With a list like this, and maybe especially with this list in particular, there’s an incentive to jump straight to number one. If you need to do that to assuage your curiosity, fine. But then come back to the start. Even the 100th best Dylan cover is superlative. Making it on this list at all marks a hell of a feat considering the competition. (In fact, Patreon supporters will get several hundred bonus covers, the honorable mentions it killed us to cut.)

In a 2006 interview with Jonathan Lethem, Dylan himself put it well: “My old songs, they’ve got something—I agree, they’ve got something! I think my songs have been covered—maybe not as much as ‘White Christmas’ or ‘Stardust,’ but there’s a list of over 5,000 recordings. That’s a lot of people covering your songs, they must have something. If I was me, I’d cover my songs too.”

The list begins on Page 2.

Dec 162020
 
sam cary seven nation army

Back in January 2004, a 16-year-old Joss Stone released her debut single: A soul cover of The White Stripes’ “Fell in Love with a Girl,” annoyingly retitled “Fell in Love with a Boy” (among other things, it ruins the rhyme scheme). Now a similarly sultry soul Stripes cover has landed, courtesy of another teenager, 19-year-old Southern California singer-songwriter Sam Cary. Her “Seven Nation Army” has all the groove of the Joss Stone cover, without the lyrical changes. It rocks harder, too. Continue reading »

Oct 302020
 
best cover songs 2000

Every year, I do a big anniversary post tackling the best covers of a year before Cover Me was born. So far we’ve done 1969 (in 2019), 1978 (in 2018), 1987 (in 2017), and 1996 (in 2016). And in 2020 we circle back to the not-so-distant past with the most recent year yet: 2000.

Cover Me began in 2007 and we did our first year-end list in 2008, so 2000 isn’t that long before we were following this stuff in real time. But, in music eras, 2007 and 2000 seem eons apart. 2000 was nü-metal and Napster, Smash Mouth and the ska revival. Beyoncé was in the quartet Destiny’s Child; Justin Timberlake only had a one-in-five chance of being your favorite member of N’Sync (or maybe one-in-four…sorry Joey). By the time this site started seven years later, all this seemed like ancient history.

There were a lot of extremely prominent covers in 2000. “Prominent,” of course, doesn’t necessarily meaning “good.” This was the year that Madonna covered “American Pie” (not to be outdone, Britney Spears then took a stab at “Satisfaction”). It was the year a Jim Carrey movie soundtrack inexplicably asked bands like Smash Mouth and Brian Setzer Orchestra to cover Steely Dan. It was the year of “Who Let the Dogs Out?” Bet you didn’t even know that one was a cover (unless you’re a faithful Cover Me reader).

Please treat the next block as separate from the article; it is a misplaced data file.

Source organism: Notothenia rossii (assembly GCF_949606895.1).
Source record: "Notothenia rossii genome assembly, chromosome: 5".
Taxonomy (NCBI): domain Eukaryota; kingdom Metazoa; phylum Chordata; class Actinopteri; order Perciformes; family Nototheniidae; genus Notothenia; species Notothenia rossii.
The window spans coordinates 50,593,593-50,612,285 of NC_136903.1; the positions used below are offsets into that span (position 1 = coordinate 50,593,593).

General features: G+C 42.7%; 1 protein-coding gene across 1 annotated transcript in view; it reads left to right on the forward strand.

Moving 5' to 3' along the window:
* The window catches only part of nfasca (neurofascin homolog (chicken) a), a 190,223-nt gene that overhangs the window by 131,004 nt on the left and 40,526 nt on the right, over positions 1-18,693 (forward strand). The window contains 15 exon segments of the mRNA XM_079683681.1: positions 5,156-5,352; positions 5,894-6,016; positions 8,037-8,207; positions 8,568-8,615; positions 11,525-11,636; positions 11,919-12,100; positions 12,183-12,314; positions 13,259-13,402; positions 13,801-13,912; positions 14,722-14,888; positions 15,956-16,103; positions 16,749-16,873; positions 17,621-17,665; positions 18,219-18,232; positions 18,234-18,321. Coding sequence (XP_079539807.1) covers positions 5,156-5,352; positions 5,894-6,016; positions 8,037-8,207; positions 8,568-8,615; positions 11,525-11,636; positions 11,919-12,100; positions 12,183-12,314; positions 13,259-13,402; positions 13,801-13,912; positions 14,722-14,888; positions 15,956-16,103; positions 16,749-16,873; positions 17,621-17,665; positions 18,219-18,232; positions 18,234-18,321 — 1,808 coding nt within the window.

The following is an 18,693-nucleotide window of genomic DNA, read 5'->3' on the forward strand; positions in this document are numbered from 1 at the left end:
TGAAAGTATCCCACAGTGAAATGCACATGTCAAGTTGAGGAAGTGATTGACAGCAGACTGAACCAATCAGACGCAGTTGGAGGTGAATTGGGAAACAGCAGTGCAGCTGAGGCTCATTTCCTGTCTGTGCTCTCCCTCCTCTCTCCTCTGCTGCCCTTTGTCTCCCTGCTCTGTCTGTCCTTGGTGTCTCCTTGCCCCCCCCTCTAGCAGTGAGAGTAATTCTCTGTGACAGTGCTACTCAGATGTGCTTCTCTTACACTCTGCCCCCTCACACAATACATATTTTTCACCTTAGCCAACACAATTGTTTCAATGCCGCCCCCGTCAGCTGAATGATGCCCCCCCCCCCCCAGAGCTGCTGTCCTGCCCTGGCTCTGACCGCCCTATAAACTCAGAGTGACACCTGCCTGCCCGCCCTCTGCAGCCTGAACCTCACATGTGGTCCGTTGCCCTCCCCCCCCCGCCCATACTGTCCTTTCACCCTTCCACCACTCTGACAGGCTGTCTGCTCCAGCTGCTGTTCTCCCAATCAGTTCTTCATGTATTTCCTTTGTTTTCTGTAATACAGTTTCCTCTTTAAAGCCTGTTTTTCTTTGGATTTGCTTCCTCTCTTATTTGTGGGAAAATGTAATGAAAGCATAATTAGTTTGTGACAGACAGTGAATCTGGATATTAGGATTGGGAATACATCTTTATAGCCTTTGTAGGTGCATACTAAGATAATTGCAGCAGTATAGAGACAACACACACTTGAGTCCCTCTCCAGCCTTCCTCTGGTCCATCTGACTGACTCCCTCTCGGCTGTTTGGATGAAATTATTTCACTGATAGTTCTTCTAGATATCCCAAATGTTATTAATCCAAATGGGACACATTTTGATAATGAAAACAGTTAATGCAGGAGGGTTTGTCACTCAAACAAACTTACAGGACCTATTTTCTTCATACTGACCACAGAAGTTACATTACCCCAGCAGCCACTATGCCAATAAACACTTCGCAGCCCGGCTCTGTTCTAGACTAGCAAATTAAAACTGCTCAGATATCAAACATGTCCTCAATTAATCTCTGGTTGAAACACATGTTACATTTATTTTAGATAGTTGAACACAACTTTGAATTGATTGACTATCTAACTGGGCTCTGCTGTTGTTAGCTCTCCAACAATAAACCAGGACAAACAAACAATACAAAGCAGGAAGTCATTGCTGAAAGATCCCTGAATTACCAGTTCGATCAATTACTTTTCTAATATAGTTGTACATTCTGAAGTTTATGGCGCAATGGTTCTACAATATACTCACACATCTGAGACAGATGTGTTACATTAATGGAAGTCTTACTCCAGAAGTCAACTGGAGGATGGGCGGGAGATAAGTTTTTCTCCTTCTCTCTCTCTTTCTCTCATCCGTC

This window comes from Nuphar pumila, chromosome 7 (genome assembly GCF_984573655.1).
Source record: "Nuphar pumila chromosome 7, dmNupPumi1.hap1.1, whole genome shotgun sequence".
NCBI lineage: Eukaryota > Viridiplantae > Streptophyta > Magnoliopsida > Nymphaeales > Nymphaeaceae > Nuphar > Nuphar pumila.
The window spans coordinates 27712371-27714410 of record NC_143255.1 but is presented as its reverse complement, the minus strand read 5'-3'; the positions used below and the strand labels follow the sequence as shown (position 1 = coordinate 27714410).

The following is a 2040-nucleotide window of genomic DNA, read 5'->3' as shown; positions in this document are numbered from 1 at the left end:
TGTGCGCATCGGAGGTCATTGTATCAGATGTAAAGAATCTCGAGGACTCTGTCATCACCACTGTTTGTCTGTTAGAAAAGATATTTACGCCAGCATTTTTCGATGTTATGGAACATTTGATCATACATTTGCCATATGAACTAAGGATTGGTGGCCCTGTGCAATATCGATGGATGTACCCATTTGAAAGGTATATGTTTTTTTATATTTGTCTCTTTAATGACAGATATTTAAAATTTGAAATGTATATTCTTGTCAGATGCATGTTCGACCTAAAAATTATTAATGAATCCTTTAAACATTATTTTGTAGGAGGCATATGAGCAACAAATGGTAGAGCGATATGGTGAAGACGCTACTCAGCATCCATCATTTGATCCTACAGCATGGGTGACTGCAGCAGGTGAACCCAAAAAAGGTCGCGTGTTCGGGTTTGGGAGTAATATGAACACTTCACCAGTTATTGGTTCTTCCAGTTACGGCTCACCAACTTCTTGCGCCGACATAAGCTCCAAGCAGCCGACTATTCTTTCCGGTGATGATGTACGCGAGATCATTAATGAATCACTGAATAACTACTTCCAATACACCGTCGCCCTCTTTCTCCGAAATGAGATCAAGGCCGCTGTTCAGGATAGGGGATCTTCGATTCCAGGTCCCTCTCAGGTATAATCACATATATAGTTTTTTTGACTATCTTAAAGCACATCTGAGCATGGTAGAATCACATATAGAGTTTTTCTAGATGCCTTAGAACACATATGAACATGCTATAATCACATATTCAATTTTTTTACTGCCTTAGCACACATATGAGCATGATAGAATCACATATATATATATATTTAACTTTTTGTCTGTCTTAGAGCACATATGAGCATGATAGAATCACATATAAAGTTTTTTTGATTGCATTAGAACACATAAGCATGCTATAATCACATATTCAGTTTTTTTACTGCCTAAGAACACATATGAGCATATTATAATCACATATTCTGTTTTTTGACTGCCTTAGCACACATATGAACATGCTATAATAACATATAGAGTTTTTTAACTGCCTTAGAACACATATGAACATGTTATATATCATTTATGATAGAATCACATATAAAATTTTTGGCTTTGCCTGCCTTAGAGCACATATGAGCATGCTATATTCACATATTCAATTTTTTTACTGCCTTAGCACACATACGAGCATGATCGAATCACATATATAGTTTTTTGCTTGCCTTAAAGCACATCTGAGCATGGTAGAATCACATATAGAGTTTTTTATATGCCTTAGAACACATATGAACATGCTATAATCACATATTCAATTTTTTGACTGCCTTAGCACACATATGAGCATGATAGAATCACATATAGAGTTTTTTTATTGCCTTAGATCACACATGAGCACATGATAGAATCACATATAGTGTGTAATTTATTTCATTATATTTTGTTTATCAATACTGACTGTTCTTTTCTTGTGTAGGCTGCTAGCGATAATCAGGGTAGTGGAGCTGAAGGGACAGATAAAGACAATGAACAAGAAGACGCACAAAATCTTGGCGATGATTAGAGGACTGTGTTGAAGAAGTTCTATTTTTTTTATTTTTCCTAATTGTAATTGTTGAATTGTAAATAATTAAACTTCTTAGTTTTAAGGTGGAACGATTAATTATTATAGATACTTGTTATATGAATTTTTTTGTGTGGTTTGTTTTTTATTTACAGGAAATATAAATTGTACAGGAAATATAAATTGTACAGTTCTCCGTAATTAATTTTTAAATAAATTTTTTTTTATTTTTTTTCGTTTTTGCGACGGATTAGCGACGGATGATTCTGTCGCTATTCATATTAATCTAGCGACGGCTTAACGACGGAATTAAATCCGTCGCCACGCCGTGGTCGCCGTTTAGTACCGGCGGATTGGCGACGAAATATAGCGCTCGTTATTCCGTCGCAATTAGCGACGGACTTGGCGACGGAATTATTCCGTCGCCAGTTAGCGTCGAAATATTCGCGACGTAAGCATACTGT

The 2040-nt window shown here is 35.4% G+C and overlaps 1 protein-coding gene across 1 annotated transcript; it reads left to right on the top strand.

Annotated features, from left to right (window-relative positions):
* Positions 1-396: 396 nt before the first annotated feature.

None of those are on this list (though, if you want more dated trainwrecks like those, stay tuned Monday for a bonus list I’m calling the “The Most Extremely ‘2000’ Covers of the Year 2000”). But 2000 offered a wealth of wonderful covers, often flying just under the mainstream radar. Some of them still seem of the time – anything ska, basically – but most could have come out decades earlier. Or yesterday.

YouTube was still a few years away, as was streaming more generally, so covers still mostly came out through “traditional” avenues: on albums, as the b-sides to singles, etc. As I wrote in my new book, tribute albums were big business by this time too, which means that many 2000 covers emerged through that format. Even narrowing this list down to 50 was hard, which is why Cover Me’s Patreon supporters will get a batch of 150 Honorable Mentions.

Check out the list starting on Page 2, and stay tuned for the best covers of this year coming in December.

The list begins on Page 2.

Sep 302020
 
cover songs september 2020
Amigo the Devil – Before He Cheats (Carrie Underwood cover)

When we last heard Amigo the Devil, he was stripping down a Tom Jones song to create a haunting murder ballad. Now he does the same to another highly polished pop song – but a much more recent one. “[The original is] this very confidence-boosting, really good-feeling, power-infusing song,” Amigo’s Danny Kiranos told Rolling Stone. “I was curious what it would sound like if you took away the positive nature of it and kept the lyrics, essentially the emotions they are portraying.” Continue reading »